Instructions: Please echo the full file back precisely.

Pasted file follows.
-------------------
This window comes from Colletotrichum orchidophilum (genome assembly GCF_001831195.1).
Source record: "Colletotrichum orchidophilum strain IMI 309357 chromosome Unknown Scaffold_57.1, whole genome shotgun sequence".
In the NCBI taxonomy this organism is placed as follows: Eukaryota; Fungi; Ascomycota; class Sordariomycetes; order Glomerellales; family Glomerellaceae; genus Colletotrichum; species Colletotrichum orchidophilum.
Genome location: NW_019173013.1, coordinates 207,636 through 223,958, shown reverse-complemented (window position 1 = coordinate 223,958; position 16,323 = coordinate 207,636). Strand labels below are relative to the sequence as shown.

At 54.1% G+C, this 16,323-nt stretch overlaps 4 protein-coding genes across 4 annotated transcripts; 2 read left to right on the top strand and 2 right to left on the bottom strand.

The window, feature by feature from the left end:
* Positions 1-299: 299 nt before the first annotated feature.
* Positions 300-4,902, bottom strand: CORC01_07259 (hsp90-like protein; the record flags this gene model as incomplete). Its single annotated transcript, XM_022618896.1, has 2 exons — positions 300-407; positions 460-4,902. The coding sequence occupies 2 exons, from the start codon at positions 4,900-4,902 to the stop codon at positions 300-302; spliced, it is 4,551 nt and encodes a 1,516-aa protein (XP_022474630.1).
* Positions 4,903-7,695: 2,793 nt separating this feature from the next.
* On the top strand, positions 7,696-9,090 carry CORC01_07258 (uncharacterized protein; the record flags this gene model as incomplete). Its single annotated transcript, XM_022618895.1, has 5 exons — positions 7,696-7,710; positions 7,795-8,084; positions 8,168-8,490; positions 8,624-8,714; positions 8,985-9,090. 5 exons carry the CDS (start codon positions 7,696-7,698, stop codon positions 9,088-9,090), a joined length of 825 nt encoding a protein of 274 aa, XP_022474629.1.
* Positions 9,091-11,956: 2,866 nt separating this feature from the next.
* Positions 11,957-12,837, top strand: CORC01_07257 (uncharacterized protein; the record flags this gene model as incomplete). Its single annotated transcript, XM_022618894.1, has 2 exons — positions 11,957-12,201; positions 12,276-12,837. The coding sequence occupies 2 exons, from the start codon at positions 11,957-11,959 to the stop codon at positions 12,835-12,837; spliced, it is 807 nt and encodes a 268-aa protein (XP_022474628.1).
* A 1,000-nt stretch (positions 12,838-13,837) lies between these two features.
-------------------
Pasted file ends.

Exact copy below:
This window comes from Colletotrichum orchidophilum (genome assembly GCF_001831195.1).
Source record: "Colletotrichum orchidophilum strain IMI 309357 chromosome Unknown Scaffold_57.1, whole genome shotgun sequence".
In the NCBI taxonomy this organism is placed as follows: Eukaryota; Fungi; Ascomycota; class Sordariomycetes; order Glomerellales; family Glomerellaceae; genus Colletotrichum; species Colletotrichum orchidophilum.
Genome location: NW_019173013.1, coordinates 207,636 through 223,958, shown reverse-complemented (window position 1 = coordinate 223,958; position 16,323 = coordinate 207,636). Strand labels below are relative to the sequence as shown.

At 54.1% G+C, this 16,323-nt stretch overlaps 4 protein-coding genes across 4 annotated transcripts; 2 read left to right on the top strand and 2 right to left on the bottom strand.

The window, feature by feature from the left end:
* Positions 1-299: 299 nt before the first annotated feature.
* Positions 300-4,902, bottom strand: CORC01_07259 (hsp90-like protein; the record flags this gene model as incomplete). Its single annotated transcript, XM_022618896.1, has 2 exons — positions 300-407; positions 460-4,902. The coding sequence occupies 2 exons, from the start codon at positions 4,900-4,902 to the stop codon at positions 300-302; spliced, it is 4,551 nt and encodes a 1,516-aa protein (XP_022474630.1).
* Positions 4,903-7,695: 2,793 nt separating this feature from the next.
* On the top strand, positions 7,696-9,090 carry CORC01_07258 (uncharacterized protein; the record flags this gene model as incomplete). Its single annotated transcript, XM_022618895.1, has 5 exons — positions 7,696-7,710; positions 7,795-8,084; positions 8,168-8,490; positions 8,624-8,714; positions 8,985-9,090. 5 exons carry the CDS (start codon positions 7,696-7,698, stop codon positions 9,088-9,090), a joined length of 825 nt encoding a protein of 274 aa, XP_022474629.1.
* Positions 9,091-11,956: 2,866 nt separating this feature from the next.
* Positions 11,957-12,837, top strand: CORC01_07257 (uncharacterized protein; the record flags this gene model as incomplete). Its single annotated transcript, XM_022618894.1, has 2 exons — positions 11,957-12,201; positions 12,276-12,837. The coding sequence occupies 2 exons, from the start codon at positions 11,957-11,959 to the stop codon at positions 12,835-12,837; spliced, it is 807 nt and encodes a 268-aa protein (XP_022474628.1).
* A 1,000-nt stretch (positions 12,838-13,837) lies between these two features.